Who would've thought that the Crusaders against the Waratahs would end up being the most interesting game of Super Rugby so far in 2018?
Thanks to Israel Folau, plenty of eyes were on the fixture as it was his first game on this side of the Tasman since turning into the poster boy for a return to Old Testament values.
For a while though, it was refreshing to be reminded of what an incredibly talented rugby player he is. Folau's efforts helped his side jump out to an unbelievable 29-0 lead over the defending champions, despite the PA system doing its best to unsettle him by repeatedly playing 'YMCA' by The Village People.
However, perhaps the Waratahs' biggest mistake was to give the Crusaders a whole hour to peg back the lead. They did so in stunning fashion, but now all anyone can talk about is the lead up to one of the tries in the comeback.
Crusaders prop Joe Moody has been suspended for two weeks for that forearm to the throat of Kurtley Beale, which took the Waratahs midfielder out of the play. Richie Mo'unga then turned the ball inside to a now wide open Moody to score under the posts to add to the ultimately successful comeback.
That two-week ban has been cut from four given Moody's previous good disciplinary record, but for the more cynical, it seems to be to ensure he's available to play for the All Blacks for their test series against France.
There are a few things to unpack when dealing with this clearly blatant bit of rule-bending.
It definitely should've been a penalty against Moody, but Beale doesn't really deserve a lot of sympathy because he was cheating too. Had Moody not lifted his arm and struck him, it would've warranted a penalty the other way because Beale had run a perfect defensive obstruction play. But referee Ben O'Keeffe was unsighted, which is excusable because he would've had his eyes on Mo'unga and the situation a few metres away.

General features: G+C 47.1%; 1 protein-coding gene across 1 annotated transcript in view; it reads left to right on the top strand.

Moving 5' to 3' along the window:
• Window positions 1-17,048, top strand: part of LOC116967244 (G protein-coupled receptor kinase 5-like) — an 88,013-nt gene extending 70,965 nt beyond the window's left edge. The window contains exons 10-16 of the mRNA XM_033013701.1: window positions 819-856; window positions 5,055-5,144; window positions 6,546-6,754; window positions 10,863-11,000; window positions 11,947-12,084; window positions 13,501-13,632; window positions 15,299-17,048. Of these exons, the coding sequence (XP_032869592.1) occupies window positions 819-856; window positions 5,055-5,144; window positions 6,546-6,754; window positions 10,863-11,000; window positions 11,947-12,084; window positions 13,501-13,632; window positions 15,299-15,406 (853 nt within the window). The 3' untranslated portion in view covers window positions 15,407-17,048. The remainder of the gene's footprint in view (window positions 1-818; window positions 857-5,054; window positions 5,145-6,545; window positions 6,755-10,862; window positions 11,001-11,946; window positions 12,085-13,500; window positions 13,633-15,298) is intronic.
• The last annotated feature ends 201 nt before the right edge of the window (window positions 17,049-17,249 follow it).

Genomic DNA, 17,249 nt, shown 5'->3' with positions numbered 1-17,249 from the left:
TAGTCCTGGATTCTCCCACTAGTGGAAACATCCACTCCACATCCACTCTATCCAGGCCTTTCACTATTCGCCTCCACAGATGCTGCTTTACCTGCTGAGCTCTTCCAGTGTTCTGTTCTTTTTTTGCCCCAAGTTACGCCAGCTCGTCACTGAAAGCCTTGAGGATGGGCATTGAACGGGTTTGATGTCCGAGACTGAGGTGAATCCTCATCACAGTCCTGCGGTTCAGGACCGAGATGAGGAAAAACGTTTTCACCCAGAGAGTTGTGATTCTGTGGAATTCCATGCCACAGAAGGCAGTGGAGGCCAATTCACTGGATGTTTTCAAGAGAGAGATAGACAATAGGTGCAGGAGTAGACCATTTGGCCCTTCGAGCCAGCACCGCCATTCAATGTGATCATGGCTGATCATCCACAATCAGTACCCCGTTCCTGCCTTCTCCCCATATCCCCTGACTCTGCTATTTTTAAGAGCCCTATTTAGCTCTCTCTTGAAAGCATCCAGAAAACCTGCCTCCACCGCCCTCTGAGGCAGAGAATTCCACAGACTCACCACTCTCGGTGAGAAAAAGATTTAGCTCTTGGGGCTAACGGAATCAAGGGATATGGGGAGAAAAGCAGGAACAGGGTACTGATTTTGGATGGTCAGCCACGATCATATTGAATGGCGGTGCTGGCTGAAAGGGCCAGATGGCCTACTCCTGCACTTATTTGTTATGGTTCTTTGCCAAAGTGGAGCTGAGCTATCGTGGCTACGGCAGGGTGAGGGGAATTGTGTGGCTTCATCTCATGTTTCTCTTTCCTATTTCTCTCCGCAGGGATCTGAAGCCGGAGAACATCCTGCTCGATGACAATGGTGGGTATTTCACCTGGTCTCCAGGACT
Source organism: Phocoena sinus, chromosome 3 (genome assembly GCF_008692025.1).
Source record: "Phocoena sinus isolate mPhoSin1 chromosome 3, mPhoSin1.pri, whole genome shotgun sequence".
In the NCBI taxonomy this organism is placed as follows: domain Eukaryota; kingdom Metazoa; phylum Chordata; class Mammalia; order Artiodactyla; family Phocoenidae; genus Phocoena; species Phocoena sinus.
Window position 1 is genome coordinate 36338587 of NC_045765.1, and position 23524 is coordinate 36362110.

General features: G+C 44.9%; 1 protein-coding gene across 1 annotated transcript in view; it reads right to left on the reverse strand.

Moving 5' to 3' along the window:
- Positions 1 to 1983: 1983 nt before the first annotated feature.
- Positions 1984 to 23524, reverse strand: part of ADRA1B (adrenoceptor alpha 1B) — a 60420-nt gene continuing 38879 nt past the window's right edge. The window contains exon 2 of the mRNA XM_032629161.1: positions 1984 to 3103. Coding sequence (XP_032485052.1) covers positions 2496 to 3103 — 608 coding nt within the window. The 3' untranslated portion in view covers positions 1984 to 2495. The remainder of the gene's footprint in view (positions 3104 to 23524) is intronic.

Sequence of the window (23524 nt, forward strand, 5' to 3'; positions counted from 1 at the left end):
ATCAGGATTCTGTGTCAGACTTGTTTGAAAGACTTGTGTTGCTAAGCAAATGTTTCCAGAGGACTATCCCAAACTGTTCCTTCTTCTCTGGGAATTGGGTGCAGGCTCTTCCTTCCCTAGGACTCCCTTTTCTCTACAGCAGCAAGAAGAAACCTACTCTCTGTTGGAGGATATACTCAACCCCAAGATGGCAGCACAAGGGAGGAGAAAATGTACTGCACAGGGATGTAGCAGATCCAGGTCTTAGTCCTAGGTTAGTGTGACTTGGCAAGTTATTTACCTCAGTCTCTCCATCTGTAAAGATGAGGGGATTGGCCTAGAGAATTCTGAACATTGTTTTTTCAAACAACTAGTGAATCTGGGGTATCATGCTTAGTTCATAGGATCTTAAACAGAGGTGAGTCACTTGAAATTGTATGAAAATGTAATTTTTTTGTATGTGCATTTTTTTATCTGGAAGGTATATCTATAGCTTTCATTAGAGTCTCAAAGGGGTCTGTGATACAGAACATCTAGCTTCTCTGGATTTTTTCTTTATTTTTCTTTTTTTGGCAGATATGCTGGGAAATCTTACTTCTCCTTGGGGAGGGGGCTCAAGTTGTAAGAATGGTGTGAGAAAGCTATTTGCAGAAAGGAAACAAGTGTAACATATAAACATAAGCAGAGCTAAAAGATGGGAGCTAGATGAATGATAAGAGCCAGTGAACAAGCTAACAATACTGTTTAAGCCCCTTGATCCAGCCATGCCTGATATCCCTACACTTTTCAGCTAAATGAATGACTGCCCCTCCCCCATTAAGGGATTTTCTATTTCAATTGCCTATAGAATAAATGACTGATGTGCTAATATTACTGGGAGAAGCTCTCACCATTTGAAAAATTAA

So where exactly was the TMO in all of this? For consistency's sake, he missed big time on this one. Time and again we've seen seemingly straightforward tries get rubbed out for an offence upfield, which have only been brought to the ref's attention by a TMO checking a replay of what just happened.
Take, for example, Vince Aso's sublime non-try against the Sunwolves a couple of weekends ago. It should be being held up as a contender for try of the season, but it was disallowed due to a ruck infringement spotted by the TMO on halfway.
There was some serious blowback from fans and media after the persistent intrusion of the TMO on that fixture - could it be that the lax attitude we saw on the weekend was in response to that?
If so, that makes no sense. All you can ask of a refereeing crew is consistency, and that should be across the whole season. On Friday night, in the game between the Blues and Hurricanes, we saw a very liberal application of the head-high tackle law, with Toby Smith and Augustine Pulu both not given yellow cards for standard high shots.
This was despite a supposed crack down at the start of the season that saw a game between the Chiefs and Crusaders decided by a 50-50 head-high call.
Whatever the situation is with the refs, it's not like they're going to have to stop making these sorts of calls. Rugby union, whether you like it or not, is a game that is won and lost by pushing the laws to their limit. Basically, cheating is an intrinsic part of it and any decent coach will be drilling that fact into their player's head from an early age.
Former Wallaby lock Stephen Hoiles' response to the Moody-Beale incident said it best. In his opinion, the Australians needed to start cheating better if they were to compete with the New Zealand sides. Pragmatic, because the Aussies are currently on a 38-game losing streak to the New Zealand sides in Super Rugby.
They should heed his advice, because playing by the rules clearly hasn't worked. And the way the refs are ruling it, living outside the law probably will.